WHAT IS AN ENDODONTIST?
An endodontist is a dentist who specializes in saving teeth. To become a specialist, an endodontist completes dental school and at least two more years of education dedicated to advanced training in endodontics. They perform routine and very complex endodontic procedures including root canal treatment and endodontic surgery. Endodontists are experts in diagnosing and treating the cause of oral and facial pain. Endodontists provide the highest quality of care efficiently and comfortably through their advanced education and use of state-of-the-art technology such as digital imaging, operating microscopes, and ultrasonic instruments.
Becoming board certified reflects a doctor’s commitment to provide outstanding patient care and is the highest status an endodontist can achieve. Board certification is a voluntary process and is a distinction earned by fewer than 20% of endodontists in the United States as of 2011.
The purpose of the American Board of Endodontics is to progressively raise the quality of patient care and to assure the public that the endodontists it certifies have demonstrated exceptional knowledge, skill, and expertise in the specialty of endodontics. To become board certified, an endodontist completes a rigorous three-part examination process. First, a written examination tests knowledge in a broad range of fields including anatomy, biochemistry, pathology, immunology, microbiology, pharmacology, radiology, statistics, clinical endodontics, and related disciplines. Second, an endodontist submits documentation of a variety of cases treated in his/her own practice that demonstrate exceptional knowledge, skills, and expertise in the field of endodontics. Third, a team of board-certified endodontic experts questions the candidate about a variety of diagnosis and treatment situations. Candidates who pass this process demonstrate a high level of skill in problem solving, decision making, analysis, creativity, and evaluation.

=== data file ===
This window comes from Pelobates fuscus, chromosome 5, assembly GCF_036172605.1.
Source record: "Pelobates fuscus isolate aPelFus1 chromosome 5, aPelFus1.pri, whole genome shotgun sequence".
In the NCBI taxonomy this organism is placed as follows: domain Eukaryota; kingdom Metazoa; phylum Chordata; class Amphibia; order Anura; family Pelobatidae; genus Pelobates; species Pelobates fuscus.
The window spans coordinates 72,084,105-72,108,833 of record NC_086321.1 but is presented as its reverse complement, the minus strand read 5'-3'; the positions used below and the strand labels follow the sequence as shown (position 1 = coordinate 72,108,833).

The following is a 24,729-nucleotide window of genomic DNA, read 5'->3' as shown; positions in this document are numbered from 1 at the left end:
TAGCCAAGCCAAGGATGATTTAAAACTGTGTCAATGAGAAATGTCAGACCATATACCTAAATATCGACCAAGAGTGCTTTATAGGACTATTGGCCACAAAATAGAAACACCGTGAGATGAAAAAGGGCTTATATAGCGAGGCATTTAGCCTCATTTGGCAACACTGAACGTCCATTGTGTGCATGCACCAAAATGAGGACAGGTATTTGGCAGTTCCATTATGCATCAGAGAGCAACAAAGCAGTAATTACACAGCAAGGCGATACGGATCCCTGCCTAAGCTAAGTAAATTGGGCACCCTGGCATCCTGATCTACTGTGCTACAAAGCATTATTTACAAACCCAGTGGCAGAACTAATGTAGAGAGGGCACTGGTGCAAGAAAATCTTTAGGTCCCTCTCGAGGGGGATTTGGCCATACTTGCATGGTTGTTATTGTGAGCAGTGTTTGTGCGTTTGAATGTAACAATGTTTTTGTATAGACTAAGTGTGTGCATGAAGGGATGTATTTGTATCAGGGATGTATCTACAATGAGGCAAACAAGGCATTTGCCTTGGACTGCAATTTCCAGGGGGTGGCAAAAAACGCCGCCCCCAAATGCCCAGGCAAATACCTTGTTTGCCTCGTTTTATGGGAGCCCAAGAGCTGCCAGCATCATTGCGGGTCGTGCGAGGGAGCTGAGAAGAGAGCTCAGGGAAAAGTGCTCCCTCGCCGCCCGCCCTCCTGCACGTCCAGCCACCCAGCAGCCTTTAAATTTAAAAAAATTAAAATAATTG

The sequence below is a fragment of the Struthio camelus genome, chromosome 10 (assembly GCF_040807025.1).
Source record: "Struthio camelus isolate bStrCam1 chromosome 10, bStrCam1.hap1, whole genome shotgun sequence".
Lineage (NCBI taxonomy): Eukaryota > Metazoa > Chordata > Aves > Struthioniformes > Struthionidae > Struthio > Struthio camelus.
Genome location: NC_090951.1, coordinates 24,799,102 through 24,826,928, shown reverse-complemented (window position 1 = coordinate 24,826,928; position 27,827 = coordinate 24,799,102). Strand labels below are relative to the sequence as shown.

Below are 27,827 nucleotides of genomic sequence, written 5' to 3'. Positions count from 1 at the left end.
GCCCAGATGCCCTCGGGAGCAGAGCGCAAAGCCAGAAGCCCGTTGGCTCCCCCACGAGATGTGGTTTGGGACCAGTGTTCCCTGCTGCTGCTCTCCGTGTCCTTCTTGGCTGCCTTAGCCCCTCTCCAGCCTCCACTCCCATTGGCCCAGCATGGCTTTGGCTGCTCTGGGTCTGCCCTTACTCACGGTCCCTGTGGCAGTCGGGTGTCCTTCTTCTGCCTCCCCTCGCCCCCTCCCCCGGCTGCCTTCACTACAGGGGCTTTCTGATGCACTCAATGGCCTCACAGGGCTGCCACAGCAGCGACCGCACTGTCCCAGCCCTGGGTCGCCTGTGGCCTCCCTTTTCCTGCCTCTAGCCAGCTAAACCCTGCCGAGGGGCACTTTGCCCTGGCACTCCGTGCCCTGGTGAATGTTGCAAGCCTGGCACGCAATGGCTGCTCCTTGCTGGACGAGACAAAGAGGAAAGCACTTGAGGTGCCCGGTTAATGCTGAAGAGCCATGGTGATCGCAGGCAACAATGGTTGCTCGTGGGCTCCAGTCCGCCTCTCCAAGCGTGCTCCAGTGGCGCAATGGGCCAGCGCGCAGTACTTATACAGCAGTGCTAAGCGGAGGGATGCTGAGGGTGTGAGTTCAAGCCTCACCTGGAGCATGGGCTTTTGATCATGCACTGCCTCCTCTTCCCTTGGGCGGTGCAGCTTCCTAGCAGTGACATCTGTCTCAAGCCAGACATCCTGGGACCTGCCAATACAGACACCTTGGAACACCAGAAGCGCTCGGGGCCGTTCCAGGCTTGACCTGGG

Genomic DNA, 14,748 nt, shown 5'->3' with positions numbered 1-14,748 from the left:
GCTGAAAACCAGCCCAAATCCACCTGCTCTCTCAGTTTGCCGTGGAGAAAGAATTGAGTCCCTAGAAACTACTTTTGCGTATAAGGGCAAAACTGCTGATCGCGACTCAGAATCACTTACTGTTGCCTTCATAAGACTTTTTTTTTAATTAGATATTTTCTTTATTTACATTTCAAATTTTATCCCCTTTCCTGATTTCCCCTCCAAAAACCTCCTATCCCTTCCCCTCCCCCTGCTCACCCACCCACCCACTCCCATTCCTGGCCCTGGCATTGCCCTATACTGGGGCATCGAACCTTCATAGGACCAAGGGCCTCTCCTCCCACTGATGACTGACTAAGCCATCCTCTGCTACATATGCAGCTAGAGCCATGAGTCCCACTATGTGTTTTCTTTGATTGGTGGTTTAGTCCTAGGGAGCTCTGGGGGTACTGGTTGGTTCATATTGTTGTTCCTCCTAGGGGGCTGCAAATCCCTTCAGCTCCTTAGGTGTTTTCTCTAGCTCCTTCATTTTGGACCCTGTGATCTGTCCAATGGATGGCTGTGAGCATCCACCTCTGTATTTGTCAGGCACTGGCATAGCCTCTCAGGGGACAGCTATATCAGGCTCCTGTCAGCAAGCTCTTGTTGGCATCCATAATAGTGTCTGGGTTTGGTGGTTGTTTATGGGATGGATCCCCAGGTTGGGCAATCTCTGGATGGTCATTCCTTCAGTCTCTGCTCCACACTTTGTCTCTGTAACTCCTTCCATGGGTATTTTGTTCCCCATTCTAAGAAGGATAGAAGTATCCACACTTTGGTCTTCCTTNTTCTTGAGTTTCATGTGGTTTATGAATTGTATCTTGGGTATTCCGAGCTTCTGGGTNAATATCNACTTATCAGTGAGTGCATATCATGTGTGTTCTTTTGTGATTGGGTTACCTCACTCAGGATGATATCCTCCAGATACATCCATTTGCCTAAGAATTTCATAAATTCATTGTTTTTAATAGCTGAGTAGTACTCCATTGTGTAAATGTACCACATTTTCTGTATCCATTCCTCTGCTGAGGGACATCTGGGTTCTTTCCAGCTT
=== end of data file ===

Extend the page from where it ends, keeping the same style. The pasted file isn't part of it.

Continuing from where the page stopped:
IS ROOT CANAL TREATMENT PAINFUL?
Thanks to advancements in anesthetics and treatment techniques, the overwhelming majority of patients report that they are comfortable during the procedure. For the first few days after treatment, the tooth often feels sensitive, especially if pain or infection was present before the procedure. This discomfort is usually well-controlled with over-the-counter pain medications. After one week, only 5% of patients report discomfort is still present and they rate their pain level as mild.